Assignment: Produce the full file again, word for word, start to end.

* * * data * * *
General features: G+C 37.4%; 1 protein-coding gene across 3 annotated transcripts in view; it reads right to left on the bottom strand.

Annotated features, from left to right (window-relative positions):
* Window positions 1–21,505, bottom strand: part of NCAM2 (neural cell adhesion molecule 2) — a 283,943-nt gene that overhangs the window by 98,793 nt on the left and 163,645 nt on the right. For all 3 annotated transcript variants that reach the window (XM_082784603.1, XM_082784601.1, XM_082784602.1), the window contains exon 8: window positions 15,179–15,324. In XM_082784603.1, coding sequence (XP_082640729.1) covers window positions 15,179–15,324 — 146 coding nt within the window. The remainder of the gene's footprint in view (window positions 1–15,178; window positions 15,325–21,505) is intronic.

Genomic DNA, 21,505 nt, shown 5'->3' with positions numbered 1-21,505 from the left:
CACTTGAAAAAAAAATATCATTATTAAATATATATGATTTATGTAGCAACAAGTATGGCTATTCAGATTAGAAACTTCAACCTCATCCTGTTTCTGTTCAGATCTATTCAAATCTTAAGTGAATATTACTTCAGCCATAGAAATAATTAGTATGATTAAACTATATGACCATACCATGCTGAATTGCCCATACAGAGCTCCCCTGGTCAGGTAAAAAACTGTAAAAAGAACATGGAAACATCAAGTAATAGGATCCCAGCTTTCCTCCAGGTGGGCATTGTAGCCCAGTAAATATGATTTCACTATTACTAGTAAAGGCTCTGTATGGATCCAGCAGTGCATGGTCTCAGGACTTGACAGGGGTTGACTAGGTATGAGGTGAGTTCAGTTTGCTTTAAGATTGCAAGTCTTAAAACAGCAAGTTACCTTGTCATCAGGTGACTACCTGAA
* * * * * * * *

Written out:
General features: G+C 37.4%; 1 protein-coding gene across 3 annotated transcripts in view; it reads right to left on the bottom strand.

Annotated features, from left to right (window-relative positions):
* Window positions 1–21,505, bottom strand: part of NCAM2 (neural cell adhesion molecule 2) — a 283,943-nt gene that overhangs the window by 98,793 nt on the left and 163,645 nt on the right. For all 3 annotated transcript variants that reach the window (XM_082784603.1, XM_082784601.1, XM_082784602.1), the window contains exon 8: window positions 15,179–15,324. In XM_082784603.1, coding sequence (XP_082640729.1) covers window positions 15,179–15,324 — 146 coding nt within the window. The remainder of the gene's footprint in view (window positions 1–15,178; window positions 15,325–21,505) is intronic.

Genomic DNA, 21,505 nt, shown 5'->3' with positions numbered 1-21,505 from the left:
CACTTGAAAAAAAAATATCATTATTAAATATATATGATTTATGTAGCAACAAGTATGGCTATTCAGATTAGAAACTTCAACCTCATCCTGTTTCTGTTCAGATCTATTCAAATCTTAAGTGAATATTACTTCAGCCATAGAAATAATTAGTATGATTAAACTATATGACCATACCATGCTGAATTGCCCATACAGAGCTCCCCTGGTCAGGTAAAAAACTGTAAAAAGAACATGGAAACATCAAGTAATAGGATCCCAGCTTTCCTCCAGGTGGGCATTGTAGCCCAGTAAATATGATTTCACTATTACTAGTAAAGGCTCTGTATGGATCCAGCAGTGCATGGTCTCAGGACTTGACAGGGGTTGACTAGGTATGAGGTGAGTTCAGTTTGCTTTAAGATTGCAAGTCTTAAAACAGCAAGTTACCTTGTCATCAGGTGACTACCTGAA